New Milford, Connecticut to revitalize by reconnecting downtown to Housatonic River

New Milford is the largest town in Connecticut in terms of land area, at nearly 62 square miles (161 km2). It is in northwestern section of the state, on the Housatonic River, and has a population of almost 30,000.

The river has been a key driver of the town’s economy for three centuries, and is now the focal point for yet another economic rebirth.

A local revitalization committee says that restoring the town’s connection to the Housatonic will enhance residents’ quality of life, attract businesses and new residents, generate property tax revenue, create jobs and increase recreational opportunities.

Downtown New Milford.
Photo by Jerry Dougherty via Wikipedia.

Referring to New York City, committee member Juliane Bailey says “There’s a huge urban area 90 miles south looking for things to do. This is our chance to reclaim our title as the gateway to Litchfield County.”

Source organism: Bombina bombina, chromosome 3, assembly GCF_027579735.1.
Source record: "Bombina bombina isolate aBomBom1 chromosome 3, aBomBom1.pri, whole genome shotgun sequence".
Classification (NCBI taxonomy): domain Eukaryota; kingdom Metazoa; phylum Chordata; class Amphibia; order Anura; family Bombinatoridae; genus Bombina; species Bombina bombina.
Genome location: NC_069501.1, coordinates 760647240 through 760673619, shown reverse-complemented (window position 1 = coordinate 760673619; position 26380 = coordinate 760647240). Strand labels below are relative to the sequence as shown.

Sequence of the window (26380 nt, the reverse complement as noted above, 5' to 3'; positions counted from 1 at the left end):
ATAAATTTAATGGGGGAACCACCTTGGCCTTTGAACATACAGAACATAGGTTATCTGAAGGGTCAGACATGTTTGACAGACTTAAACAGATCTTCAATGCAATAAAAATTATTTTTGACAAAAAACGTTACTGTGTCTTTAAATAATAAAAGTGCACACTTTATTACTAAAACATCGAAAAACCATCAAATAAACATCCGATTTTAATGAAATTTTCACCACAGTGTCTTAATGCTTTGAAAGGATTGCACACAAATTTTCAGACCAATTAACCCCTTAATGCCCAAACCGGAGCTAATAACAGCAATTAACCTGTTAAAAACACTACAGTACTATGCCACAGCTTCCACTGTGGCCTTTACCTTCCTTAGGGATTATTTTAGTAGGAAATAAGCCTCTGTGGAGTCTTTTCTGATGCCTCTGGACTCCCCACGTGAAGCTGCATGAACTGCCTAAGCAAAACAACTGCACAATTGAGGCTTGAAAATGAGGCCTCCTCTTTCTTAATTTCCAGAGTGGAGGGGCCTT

Bailey said adding the revitalization plan to their 2010 comprehensive plan creates a good foundation, and will help the committee secure state and federal grants. “It’s just endless what we can do there,” said Liba Furhman, a member of the 9-member revitalization committee that was formed in the spring of 2017.

Elements of the revitalization plan include creating a riverfront district. It will be called the “Bridge to Bridge” district, since it will extend from the Lovers Leap Bridge (pictured above) the Boardman Bridge.

They hope to host festivals there, and add amenities like benches, lighting, and signs that encourage people to use existing riverfront pathways. There’s also talk of putting an “institutional anchor” on the riverfront, such as a museum or satellite college campus.

One challenge is finding ways over or around the current barriers separating the downtown from the water, such as railroad tracks (difficult) and a large parking lot (easy).

Community input is also a valuable part of developing the plan. “We want to make sure people in town have a role in the vision,” Bailey said. “We don’t want to be a small group that makes the decisions.”

Featured photo of Lovers Leap Bridge via Orange Gild B&B.

See News Times article by Katrina Koerting.

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